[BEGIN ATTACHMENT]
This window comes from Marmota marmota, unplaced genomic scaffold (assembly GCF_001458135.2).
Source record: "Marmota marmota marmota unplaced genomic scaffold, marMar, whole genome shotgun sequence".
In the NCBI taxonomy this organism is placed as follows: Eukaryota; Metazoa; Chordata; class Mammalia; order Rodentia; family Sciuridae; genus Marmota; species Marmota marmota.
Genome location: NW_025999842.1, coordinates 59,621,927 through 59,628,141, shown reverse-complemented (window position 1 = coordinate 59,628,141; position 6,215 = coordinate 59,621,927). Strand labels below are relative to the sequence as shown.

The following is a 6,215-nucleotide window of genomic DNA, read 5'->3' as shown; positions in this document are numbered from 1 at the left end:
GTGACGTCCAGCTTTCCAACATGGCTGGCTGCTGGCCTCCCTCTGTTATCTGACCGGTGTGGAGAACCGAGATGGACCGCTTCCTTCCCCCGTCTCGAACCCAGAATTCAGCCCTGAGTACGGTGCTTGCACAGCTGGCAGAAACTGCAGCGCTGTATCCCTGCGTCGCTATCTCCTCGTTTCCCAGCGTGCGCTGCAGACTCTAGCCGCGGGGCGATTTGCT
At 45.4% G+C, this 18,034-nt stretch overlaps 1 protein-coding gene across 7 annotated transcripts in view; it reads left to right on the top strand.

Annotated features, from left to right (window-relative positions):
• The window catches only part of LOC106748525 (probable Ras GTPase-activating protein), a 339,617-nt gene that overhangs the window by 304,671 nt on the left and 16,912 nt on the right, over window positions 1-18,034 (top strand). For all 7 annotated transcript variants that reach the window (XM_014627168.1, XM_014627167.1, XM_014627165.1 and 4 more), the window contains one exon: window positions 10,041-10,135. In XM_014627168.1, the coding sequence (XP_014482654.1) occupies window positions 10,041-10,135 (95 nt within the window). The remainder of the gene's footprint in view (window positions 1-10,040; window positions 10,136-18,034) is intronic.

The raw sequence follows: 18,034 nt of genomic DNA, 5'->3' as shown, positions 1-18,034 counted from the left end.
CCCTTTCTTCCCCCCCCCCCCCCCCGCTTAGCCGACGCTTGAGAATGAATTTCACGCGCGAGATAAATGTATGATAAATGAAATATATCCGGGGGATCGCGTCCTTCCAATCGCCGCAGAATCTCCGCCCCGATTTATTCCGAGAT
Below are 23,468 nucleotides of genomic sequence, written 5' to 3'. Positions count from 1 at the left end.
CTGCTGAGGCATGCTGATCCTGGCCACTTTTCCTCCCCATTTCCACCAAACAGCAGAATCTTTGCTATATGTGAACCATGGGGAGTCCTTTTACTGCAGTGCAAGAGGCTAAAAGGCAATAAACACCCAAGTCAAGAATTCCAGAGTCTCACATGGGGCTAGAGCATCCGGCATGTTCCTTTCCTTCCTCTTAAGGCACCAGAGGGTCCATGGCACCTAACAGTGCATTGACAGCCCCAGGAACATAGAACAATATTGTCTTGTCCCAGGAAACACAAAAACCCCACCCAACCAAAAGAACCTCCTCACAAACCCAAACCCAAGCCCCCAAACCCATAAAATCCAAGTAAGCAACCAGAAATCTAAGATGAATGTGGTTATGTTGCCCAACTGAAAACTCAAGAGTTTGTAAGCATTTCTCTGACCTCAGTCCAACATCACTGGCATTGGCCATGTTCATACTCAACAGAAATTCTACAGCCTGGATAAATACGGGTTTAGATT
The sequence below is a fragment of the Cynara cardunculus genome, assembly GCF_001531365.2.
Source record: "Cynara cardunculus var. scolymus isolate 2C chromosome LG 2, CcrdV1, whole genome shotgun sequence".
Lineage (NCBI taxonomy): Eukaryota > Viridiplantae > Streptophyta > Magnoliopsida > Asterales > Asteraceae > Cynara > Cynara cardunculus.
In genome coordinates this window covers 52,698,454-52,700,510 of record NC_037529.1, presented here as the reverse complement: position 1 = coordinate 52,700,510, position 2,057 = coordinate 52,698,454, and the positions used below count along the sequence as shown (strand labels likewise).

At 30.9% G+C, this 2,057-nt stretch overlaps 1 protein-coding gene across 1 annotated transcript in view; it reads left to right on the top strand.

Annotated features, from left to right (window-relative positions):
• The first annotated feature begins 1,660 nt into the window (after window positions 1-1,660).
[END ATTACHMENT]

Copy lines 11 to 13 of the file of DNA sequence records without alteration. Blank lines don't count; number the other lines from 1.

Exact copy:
CCCTTTCTTCCCCCCCCCCCCCCCCGCTTAGCCGACGCTTGAGAATGAATTTCACGCGCGAGATAAATGTATGATAAATGAAATATATCCGGGGGATCGCGTCCTTCCAATCGCCGCAGAATCTCCGCCCCGATTTATTCCGAGAT
Below are 23,468 nucleotides of genomic sequence, written 5' to 3'. Positions count from 1 at the left end.
CTGCTGAGGCATGCTGATCCTGGCCACTTTTCCTCCCCATTTCCACCAAACAGCAGAATCTTTGCTATATGTGAACCATGGGGAGTCCTTTTACTGCAGTGCAAGAGGCTAAAAGGCAATAAACACCCAAGTCAAGAATTCCAGAGTCTCACATGGGGCTAGAGCATCCGGCATGTTCCTTTCCTTCCTCTTAAGGCACCAGAGGGTCCATGGCACCTAACAGTGCATTGACAGCCCCAGGAACATAGAACAATATTGTCTTGTCCCAGGAAACACAAAAACCCCACCCAACCAAAAGAACCTCCTCACAAACCCAAACCCAAGCCCCCAAACCCATAAAATCCAAGTAAGCAACCAGAAATCTAAGATGAATGTGGTTATGTTGCCCAACTGAAAACTCAAGAGTTTGTAAGCATTTCTCTGACCTCAGTCCAACATCACTGGCATTGGCCATGTTCATACTCAACAGAAATTCTACAGCCTGGATAAATACGGGTTTAGATT